Government to can landline subsidy scheme
- 20 December, 2017 13:00
The federal government has acknowledged that the Universal Service Obligation (USO) scheme, which guarantees all Australians have access to standard landline telephone services and payphones, is “increasingly outdated”.
The USO was subject to a Productivity Commission inquiry that concluded the scheme was “anachronistic and needs to change” because of the increasing use mobile and online communications and should be wound up by 2020, when the NBN rollout is scheduled to be completed.
The government revealed today in its response to the inquiry that will move to replace the USO with a Universal Service Guarantee (USG).
The USG “will provide all Australian premises, regardless of their location, with access to both voice and broadband services delivered on a commercial basis by the market in the first instance, and where this cannot be achieved, options will be developed for targeted Government measures,” a statement issued by the federal government said.
“A Universal Service Guarantee will also ensure access to payphones or equivalent community voice services in targeted areas with specific needs, for example in communities with no mobile coverage or in remote Australia.”
The USO is currently delivered through a government contract with Telstra. The scheme has been a sore point among the telcos’ rivals, who see it as an unfair and archaic subsidy.
Under the 20-year USO contract signed in 2012, Telstra receives close to $300 million a year. A report released earlier this year by the Australian National Audit Office (ANAO) concluded that key aspects of the contract “do not reflect value for money principles.”
“In particular, the contract’s term of 20 years with a fixed annual fee based on 2009–10 costs does not reflect the demonstrated decline in demand for standard telephone and payphone services over the relevant period,” the ANAO report stated.
The government said today that when developing a USG scheme, it would consider a number of issues including how to provide voice services to households located within NBN’s satellite footprint. NBN’s satellite broadband service is not considered appropriate for voice services due to latency.
The government said it would also assess the potential impact of a USG on NBN’s costs — a source of concern to NBN — as well as whether Telstra should cut the number of payphones currently delivered under the USO.
The government said that the new USG arrangements, including transitional costs, would need to be more cost effective than the USO.
“The Government currently contracts with Telstra to provide the USO until 2032. As new arrangements are developed for the Universal Service Guarantee, the Government will engage with Telstra regarding the provision of the existing USO services,” the government said.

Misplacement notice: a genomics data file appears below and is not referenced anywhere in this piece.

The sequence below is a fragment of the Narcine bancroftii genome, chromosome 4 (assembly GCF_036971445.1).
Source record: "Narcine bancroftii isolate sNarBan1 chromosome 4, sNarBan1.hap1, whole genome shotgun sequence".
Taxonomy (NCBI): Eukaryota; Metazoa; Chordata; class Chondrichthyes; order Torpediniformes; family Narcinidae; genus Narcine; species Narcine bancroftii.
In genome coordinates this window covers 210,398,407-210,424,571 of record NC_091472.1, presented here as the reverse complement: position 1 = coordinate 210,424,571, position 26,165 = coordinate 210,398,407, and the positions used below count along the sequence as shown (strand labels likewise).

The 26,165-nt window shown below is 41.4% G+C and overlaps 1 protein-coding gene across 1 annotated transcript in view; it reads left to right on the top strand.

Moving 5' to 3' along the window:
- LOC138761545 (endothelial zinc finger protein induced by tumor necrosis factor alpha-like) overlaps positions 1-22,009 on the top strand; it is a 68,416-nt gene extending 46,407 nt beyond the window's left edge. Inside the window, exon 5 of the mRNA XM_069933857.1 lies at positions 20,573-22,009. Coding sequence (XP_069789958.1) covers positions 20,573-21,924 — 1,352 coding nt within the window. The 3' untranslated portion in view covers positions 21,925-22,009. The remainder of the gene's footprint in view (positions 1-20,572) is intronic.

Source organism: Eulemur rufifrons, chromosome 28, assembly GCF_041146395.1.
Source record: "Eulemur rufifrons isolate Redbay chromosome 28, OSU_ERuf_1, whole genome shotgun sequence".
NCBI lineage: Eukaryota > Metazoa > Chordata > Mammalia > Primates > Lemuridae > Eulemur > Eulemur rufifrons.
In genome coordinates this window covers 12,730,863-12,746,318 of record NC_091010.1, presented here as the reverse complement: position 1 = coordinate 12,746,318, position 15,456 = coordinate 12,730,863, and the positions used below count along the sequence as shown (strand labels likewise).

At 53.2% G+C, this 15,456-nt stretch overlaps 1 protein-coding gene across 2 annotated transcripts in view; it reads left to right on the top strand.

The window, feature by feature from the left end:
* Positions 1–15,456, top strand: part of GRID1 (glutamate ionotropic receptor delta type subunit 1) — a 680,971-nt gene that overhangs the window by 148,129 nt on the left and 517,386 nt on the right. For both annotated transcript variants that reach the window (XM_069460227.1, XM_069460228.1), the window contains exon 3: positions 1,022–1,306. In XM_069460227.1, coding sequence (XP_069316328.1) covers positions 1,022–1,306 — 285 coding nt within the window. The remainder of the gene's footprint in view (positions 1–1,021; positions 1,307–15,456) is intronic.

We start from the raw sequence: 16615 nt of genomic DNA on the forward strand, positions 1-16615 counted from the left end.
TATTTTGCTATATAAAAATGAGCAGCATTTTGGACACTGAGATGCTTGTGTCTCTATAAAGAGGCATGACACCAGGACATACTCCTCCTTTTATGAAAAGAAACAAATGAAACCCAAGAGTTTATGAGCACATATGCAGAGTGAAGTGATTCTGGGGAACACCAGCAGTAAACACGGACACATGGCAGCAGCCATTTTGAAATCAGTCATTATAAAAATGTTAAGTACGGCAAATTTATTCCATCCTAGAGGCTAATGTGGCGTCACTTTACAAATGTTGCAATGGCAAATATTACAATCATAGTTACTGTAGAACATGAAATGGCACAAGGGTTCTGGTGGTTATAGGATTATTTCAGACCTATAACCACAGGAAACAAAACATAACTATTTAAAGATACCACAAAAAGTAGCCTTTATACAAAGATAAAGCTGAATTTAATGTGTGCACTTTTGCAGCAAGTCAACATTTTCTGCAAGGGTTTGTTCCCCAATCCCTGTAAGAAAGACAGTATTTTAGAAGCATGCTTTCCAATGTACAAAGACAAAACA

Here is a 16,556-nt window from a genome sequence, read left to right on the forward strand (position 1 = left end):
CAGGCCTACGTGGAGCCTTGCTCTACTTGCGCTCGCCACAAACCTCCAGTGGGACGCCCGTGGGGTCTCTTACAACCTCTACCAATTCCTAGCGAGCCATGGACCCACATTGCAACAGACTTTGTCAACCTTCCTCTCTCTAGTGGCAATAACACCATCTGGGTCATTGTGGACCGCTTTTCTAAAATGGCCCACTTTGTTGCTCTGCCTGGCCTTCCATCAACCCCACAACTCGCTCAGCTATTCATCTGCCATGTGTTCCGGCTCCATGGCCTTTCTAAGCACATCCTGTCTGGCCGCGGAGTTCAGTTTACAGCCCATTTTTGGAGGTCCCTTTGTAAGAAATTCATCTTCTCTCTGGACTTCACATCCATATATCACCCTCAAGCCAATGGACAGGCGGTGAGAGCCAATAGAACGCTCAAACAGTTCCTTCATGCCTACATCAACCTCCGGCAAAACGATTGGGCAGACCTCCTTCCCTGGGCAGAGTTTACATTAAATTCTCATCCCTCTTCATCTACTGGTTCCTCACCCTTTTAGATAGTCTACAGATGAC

“The Government has now commenced work on cost and delivery options to provide for a future Universal Service Guarantee, and will work with industry stakeholders and representatives of regional and remote Australia in this effort. Further updates will be provided in 2018.”
The move to replace the USO was applauded by Vodafone, which has been a vocal critic of the scheme.
“We congratulate the federal government for finally handing a death sentence to the outdated and anti-competitive USO,” said the telco’s chief strategy officer, Dan Lloyd.
“It is encouraging that steps are being taken to move towards a fair universal service model to deliver the telecommunications services regional Australia wants, needs and deserves.
“We are keen to work with the government on competitive options to provide reliable voice services throughout the NBN satellite footprint.”
However, the telco said that it was concerned that Telstra would continue to receive funds under the USO arrangements while the NBN rollout continued.
“We are very concerned that Telstra will continue to receive nearly $1 million per day for another three years,” Lloyd said.
“Government figures show that Telstra has already shut down around half of the copper and payphone services it is supposed to maintain under the USO.
“Based on those figures, that’s effectively close to half a billion dollars in taxpayer and industry funding Telstra should be paying back.”
Optus’ vice president of regulatory and public affairs, Andrew Sheridan, welcomed the announcement of the new USG scheme.
“We recognise the importance of a safeguard that ensures all Australians have access to voice and broadband services, regardless of where they live,” Sheridan said.
“However, as today’s announcement recognises there is a clear opportunity to develop a more targeted scheme that is better suited to today’s dynamic digital environment.”
“We also look forward to working with government on a modern Universal Service Guarantee that can better meet consumer needs where commercial solutions are not available,” he added.
Telstra has been approached for comment.